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1. the random deflections suffered by light or other electromagnetic radiation passing through an irregular medium. If the source, medium, or observer are in relative motion, scintillations – random fluctuations of amplitude – may be seen as the source is observed through the medium: scattering in the Earth's atmosphere causes the stars to twinkle. Scintillations may only be seen if both the angular size of the source and the bandwidth in which the waves are received are small enough. Otherwise, the effect of the scattering may simply be to broaden the apparent angular size of the source.

Scintillations of radio waves are observed to occur because of irregularities in the refractive index of the ionosphere, the interplanetary medium, and the interstellar medium giving ionospheric scintillation, interplanetary scintillation (IPS), and interstellar scintillation (ISS), respectively. IPS may be used in determining the angular sizes of radio sources at meter wavelengths in the range 0.1 to 2 arc seconds, or for measuring parameters of the solar wind. ISS cause some of the random fluctuations in the intensity of pulses received from pulsars.

Light may be deflected from its direction of travel by fine particles of solid, gaseous, or liquid matter. For very small particles (less than one wavelength in size) the effect results from diffraction, reflection playing a more important part with increasing size; this is known as Rayleigh scattering and is very dependent on wavelength. Very small particles scatter blue light more strongly than red light. This leads to the reddening of starlight by cosmic dust and to the reddening of the Sun when seen through a thick layer of atmospheric dust.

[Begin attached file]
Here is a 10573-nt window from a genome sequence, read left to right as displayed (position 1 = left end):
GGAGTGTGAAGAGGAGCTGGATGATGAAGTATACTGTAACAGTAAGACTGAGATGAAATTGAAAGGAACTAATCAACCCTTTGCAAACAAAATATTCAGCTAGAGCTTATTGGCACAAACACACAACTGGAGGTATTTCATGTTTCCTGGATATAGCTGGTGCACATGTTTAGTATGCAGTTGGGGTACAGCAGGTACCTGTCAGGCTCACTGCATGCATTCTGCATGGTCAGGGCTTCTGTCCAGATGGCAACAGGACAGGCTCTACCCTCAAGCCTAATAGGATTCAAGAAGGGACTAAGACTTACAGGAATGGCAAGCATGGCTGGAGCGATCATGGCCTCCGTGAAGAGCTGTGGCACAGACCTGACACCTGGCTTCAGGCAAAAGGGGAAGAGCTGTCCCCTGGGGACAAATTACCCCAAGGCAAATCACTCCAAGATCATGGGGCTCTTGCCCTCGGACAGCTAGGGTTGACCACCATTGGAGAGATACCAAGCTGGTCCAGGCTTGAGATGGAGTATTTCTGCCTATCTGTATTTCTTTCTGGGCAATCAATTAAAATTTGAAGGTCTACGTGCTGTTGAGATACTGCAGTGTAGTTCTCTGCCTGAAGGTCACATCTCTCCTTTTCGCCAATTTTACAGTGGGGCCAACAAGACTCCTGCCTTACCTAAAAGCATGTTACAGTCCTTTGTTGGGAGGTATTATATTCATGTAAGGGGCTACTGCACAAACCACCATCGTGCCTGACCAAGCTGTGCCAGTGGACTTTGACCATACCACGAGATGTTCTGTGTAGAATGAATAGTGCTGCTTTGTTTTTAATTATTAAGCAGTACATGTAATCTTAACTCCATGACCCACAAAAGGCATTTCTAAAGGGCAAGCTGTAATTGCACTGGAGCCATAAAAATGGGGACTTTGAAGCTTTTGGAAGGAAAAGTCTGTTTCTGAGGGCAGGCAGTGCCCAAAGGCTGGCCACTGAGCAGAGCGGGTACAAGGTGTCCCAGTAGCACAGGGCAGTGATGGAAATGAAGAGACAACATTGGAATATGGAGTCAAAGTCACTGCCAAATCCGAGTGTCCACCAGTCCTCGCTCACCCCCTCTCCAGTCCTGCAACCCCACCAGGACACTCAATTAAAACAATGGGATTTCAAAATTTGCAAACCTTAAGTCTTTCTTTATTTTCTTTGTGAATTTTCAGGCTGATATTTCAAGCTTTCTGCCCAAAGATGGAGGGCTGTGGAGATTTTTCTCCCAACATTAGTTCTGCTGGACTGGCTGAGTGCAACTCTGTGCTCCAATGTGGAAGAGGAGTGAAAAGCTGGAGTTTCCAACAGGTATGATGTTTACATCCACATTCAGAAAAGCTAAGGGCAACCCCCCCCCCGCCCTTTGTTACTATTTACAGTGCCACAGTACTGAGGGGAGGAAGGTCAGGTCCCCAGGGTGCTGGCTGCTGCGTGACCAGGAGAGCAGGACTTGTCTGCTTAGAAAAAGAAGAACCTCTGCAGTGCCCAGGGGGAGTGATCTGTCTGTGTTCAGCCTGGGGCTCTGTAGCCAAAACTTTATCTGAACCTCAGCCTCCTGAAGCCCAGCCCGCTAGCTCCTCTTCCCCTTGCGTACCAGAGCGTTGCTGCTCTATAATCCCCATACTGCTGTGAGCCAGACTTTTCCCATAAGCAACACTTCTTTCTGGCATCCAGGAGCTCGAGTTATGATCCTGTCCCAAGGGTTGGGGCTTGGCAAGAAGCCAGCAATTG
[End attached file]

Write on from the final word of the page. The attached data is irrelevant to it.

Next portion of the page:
2. the deflection of individual particles (such as electrons or photons) from their direction of travel as a result of their interaction with other particles, nuclei, atoms, or molecules in the medium through which they are passing. There are various scattering processes including Compton scattering.


Diffusion of electromagnetic waves in a random manner by air masses in the upper atmosphere, permitting long-range reception, as in scatter propagation. Also known as radio scattering.
The change in direction of a particle or photon because of a collision with another particle or a system.
Diffusion of acoustic or electromagnetic waves caused by inhomogeneity or anisotropy of the transmitting medium.
In general, causing a collection of entities to assume a less orderly arrangement.
References in periodicals archive ?
Maret, "Destruction of Optical Coherent Backscattering by Magnetic Faraday Rotation," to be published.

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